Using McDonald’s to Define Frontier Markets

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Deciding countries that qualify as frontier markets is difficult; ask a dozen investors to identify markets as frontier, and you’ll get a dozen different answers. Even the MSCI’s definition is loose with very subjective criteria. So when trying to define frontier markets, why not take a cue from McDonald’s, one of the most global companies in the world?

The McDonald’s Frontier Market Test

McDonald’s announced this week that it was finally entering Vietnam. With over 33,000 outlets in 124 countries, the company has a global reach and is even considered a luxury dining experience in most developing countries. While we take McDonald’s global reach for granted, they must perform a great amount of due diligence before they enter new markets. They must consider economic, market, and logistical factors when deciding whether a specific country is “ready” for the Golden Arches.

Fortunately, we can benefit from their hard work by using the presence of McDonald’s as a tool to define frontier markets. When considering that the Economist publishes a Big Mac Index as a proxy for PPP, the idea may not seem so far-fetched. Like McDonald’s corporate strategy team, many of the same issues are considered by investors when weighing the risks to enter new markets. Therefore, the presence of McDonald’s outlets can be used as a litmus test for identifying frontier markets: if McDonald’s has not entered that country yet, it qualifies as a frontier market.

Methodology:

Filtering for countries with a population over 1 million, this leaves us with 68 countries that do not serve Big Macs. The list is a who’s-who of consensus frontier market economies, with 57% of the countries we follow on our market dashboard qualifying. Africa is the most McDonald’s-free at the moment with only one (Mauritius) of the African countries we follow home to an outlet.

CountryPopulation
Afghanistan25,500,100
Albania2,821,977
Algeria37,900,000
Angola20,609,294
Bangladesh152,518,015
Benin10,323,000
Bolivia10,389,913
Botswana2,024,904
Burkina Faso15,730,977
Burundi10,163,000
Cambodia15,135,000
Cameroon19,406,100
Central African Republic4,616,000
Chad12,825,000
Democratic Republic of the Congo67,514,000
Equatorial Guinea1,622,000
Eritrea6,333,000
Ethiopia86,613,986
Gabon1,672,000
Gambia1,849,000
Ghana24,658,823
Guinea10,824,200
Guinea-Bissau1,704,000
Haiti10,413,211
Iran76,753,000
Ivory Coast23,202,000
Jamaica2,711,476
Kazakhstan16,990,000
Kenya44,354,000
Kyrgyzstan5,551,900
Laos6,580,800
Lesotho2,074,000
Liberia4,294,000
Libya6,202,000
Madagascar20,696,070
Malawi14,388,600
Mali15,302,000
Mauritania3,461,041
Mongolia2,754,685
Mozambique23,700,715
Myanmar53,259,000
Namibia2,113,077
Nepal26,494,504
Niger17,129,076
Nigeria173,615,000
North Korea24,895,000
Palestine4,420,549
Papua New Guinea7,059,653
Republic of the Congo4,448,000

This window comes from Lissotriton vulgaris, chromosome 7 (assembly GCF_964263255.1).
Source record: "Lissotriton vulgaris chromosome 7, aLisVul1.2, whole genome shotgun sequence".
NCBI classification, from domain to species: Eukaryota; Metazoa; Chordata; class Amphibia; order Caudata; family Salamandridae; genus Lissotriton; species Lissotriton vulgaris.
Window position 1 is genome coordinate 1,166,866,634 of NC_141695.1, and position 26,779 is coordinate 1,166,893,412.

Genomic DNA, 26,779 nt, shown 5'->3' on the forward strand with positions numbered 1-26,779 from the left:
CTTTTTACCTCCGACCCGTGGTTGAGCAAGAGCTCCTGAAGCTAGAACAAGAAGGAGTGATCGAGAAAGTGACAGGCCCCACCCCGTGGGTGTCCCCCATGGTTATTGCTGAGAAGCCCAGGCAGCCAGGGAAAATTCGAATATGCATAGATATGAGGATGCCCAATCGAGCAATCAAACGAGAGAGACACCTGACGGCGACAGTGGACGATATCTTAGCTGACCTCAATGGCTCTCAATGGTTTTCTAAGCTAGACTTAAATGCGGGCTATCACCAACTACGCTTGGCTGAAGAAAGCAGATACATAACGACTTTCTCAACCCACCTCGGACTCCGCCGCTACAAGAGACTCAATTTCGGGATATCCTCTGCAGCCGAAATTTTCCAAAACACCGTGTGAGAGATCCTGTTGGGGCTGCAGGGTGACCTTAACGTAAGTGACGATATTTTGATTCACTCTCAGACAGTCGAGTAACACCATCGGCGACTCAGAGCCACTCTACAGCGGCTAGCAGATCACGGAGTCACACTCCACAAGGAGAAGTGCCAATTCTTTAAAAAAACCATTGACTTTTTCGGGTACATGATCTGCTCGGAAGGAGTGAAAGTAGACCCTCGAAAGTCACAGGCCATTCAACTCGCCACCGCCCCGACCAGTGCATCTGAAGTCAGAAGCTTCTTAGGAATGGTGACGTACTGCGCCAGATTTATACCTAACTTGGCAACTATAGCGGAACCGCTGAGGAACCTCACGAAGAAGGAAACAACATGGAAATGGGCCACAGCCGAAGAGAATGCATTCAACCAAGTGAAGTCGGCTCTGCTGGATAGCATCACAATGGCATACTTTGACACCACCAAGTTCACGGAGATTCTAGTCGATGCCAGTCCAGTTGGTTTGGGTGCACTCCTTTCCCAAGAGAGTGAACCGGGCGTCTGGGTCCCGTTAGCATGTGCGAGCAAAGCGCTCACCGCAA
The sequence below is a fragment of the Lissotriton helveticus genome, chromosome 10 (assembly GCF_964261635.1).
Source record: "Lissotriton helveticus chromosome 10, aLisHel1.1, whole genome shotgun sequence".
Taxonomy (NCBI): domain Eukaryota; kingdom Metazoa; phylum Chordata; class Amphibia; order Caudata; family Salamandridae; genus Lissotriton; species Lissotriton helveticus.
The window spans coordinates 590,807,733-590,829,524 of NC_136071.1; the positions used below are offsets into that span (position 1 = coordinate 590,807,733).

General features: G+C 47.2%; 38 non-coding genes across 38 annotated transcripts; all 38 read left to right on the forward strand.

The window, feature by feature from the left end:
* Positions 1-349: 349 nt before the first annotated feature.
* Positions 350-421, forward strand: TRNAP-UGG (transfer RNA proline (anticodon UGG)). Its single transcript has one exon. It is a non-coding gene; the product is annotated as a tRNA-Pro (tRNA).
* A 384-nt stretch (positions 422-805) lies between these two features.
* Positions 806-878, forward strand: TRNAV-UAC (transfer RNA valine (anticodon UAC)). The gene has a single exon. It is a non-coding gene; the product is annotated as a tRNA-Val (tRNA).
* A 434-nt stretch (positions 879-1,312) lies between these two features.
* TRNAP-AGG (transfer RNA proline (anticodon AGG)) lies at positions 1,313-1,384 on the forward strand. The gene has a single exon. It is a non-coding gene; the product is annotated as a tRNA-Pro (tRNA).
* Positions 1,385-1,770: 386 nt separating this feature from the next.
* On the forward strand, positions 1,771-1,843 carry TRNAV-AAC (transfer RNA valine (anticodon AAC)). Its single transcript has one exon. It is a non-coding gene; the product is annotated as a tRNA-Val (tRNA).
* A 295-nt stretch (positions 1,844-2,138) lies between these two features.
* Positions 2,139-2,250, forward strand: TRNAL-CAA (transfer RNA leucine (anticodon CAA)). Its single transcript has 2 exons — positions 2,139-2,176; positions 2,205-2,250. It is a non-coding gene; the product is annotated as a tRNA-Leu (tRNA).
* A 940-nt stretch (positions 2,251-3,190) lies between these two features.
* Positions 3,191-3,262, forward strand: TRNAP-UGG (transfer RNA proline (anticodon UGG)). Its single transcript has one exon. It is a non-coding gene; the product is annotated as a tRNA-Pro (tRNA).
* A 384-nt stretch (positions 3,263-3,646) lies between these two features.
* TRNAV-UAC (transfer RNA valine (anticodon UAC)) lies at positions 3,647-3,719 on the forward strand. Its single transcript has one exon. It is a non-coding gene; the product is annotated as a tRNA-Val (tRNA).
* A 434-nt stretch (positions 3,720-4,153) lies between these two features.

Rwanda10,537,222
Senegal13,567,338
Sierra Leone6,092,000
Somalia10,496,000
South Sudan11,296,000
Sudan37,964,000
Swaziland1,250,000
Syria21,377,000
Tajikistan8,000,000
Tanzania44,928,923
Timor-Leste1,066,409
Togo6,191,155
Tunisia10,777,500
Turkmenistan5,240,000
Uganda34,131,400
Uzbekistan29,559,100
Yemen24,527,000
Zambia13,092,666
Zimbabwe12,973,808

However, what about countries like Vietnam which have very few outlets? Since a frontier market is usually defined as either small or at the early stage of its development cycle, we filtered for countries with 5 or less McDonald’s outlets. Every single one could be considered a frontier market:

CountryNo. of Outlets
Vietnam1
Iraq1
Cuba1
Armenia1
Mauritius2
Moldova4
Sri Lanka5
Georgia5
Bosnia & Herzegovina5

What about countries with more than 5 outlets but large populations, meaning that McDonald’s is just beginning to develop in that country? For that we looked at the country population to outlet ratio. America unsurprisingly leads the world with about 17,000 people per outlet, with the median ratio at about 200,000 per outlet. To find the frontier markets, we filtered for only countries with a ratio of over 1 million, a list of just 14 countries. Belarus is the outlier here, but all the rest qualify as frontier markets under the usual definition:

CountryPopulationNo. of OutletsRatio
Vietnam88,780,000188,780,000
Iraq33,330,000133,330,000
Cuba11,163,934111,163,934
Pakistan183,711,000276,804,111
India1,210,569,5731926,305,050
Sri Lanka20,277,59754,055,519
Armenia3,031,20013,031,200
Indonesia237,641,3261102,160,376
Peru30,475,144221,385,234
Egypt83,661,000631,327,952
Belarus9,458,70081,182,338
Morocco32,967,400301,098,913
Azerbaijan9,235,10091,026,122
Nicaragua6,071,04561,011,841

Conclusion

Investors have yet to agree on a single standard for whether a country qualifies as a frontier market. The MSCI definition is flawed, but the usual way to define frontier markets by its stage in the development cycle or GDP per capita can sometimes be quite subjective.

We can use McDonald’s progression into new markets as a proxy for how developed those markets are.  We’ve identified three different criteria for inclusion as a frontier market:

  1. If McDonald’s is not in that country at all
  2. If McDonald’s has 5 or less outlets in that country
  3. If the country’s population to number of outlets is over 1 million

Under these three rules, we can define 82 countries as potential frontier markets. Track how many of these markets are doing by subscribing to our blog or using our market dashboard!

 

 

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